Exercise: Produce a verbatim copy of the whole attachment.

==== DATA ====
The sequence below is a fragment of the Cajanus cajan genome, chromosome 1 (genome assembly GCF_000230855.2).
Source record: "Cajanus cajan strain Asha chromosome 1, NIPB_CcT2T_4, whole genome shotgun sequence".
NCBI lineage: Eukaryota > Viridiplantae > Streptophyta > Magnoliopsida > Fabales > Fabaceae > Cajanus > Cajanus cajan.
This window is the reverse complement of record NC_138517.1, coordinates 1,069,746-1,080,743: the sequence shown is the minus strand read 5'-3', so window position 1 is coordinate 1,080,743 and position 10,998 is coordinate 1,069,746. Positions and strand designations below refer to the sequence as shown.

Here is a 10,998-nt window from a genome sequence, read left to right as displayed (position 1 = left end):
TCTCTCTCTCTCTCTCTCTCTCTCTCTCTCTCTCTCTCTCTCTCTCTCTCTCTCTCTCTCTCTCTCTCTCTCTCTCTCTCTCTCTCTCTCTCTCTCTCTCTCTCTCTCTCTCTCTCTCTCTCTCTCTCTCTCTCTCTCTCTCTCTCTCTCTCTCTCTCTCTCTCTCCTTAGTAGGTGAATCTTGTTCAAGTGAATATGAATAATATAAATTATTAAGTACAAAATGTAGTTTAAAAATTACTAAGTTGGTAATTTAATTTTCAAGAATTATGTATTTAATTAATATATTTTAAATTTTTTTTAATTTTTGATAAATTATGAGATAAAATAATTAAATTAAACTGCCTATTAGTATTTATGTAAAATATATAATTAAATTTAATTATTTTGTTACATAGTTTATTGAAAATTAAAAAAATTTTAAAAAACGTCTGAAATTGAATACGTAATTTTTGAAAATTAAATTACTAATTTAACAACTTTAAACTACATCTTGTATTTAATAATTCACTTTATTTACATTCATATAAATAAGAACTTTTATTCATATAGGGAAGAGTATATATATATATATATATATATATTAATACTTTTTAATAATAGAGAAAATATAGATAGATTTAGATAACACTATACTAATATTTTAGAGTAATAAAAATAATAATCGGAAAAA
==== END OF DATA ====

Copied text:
The sequence below is a fragment of the Cajanus cajan genome, chromosome 1 (genome assembly GCF_000230855.2).
Source record: "Cajanus cajan strain Asha chromosome 1, NIPB_CcT2T_4, whole genome shotgun sequence".
NCBI lineage: Eukaryota > Viridiplantae > Streptophyta > Magnoliopsida > Fabales > Fabaceae > Cajanus > Cajanus cajan.
This window is the reverse complement of record NC_138517.1, coordinates 1,069,746-1,080,743: the sequence shown is the minus strand read 5'-3', so window position 1 is coordinate 1,080,743 and position 10,998 is coordinate 1,069,746. Positions and strand designations below refer to the sequence as shown.

Here is a 10,998-nt window from a genome sequence, read left to right as displayed (position 1 = left end):
TCTCTCTCTCTCTCTCTCTCTCTCTCTCTCTCTCTCTCTCTCTCTCTCTCTCTCTCTCTCTCTCTCTCTCTCTCTCTCTCTCTCTCTCTCTCTCTCTCTCTCTCTCTCTCTCTCTCTCTCTCTCTCTCTCTCTCTCTCTCTCTCTCTCTCTCTCTCTCTCTCTCTCCTTAGTAGGTGAATCTTGTTCAAGTGAATATGAATAATATAAATTATTAAGTACAAAATGTAGTTTAAAAATTACTAAGTTGGTAATTTAATTTTCAAGAATTATGTATTTAATTAATATATTTTAAATTTTTTTTAATTTTTGATAAATTATGAGATAAAATAATTAAATTAAACTGCCTATTAGTATTTATGTAAAATATATAATTAAATTTAATTATTTTGTTACATAGTTTATTGAAAATTAAAAAAATTTTAAAAAACGTCTGAAATTGAATACGTAATTTTTGAAAATTAAATTACTAATTTAACAACTTTAAACTACATCTTGTATTTAATAATTCACTTTATTTACATTCATATAAATAAGAACTTTTATTCATATAGGGAAGAGTATATATATATATATATATATATATTAATACTTTTTAATAATAGAGAAAATATAGATAGATTTAGATAACACTATACTAATATTTTAGAGTAATAAAAATAATAATCGGAAAAA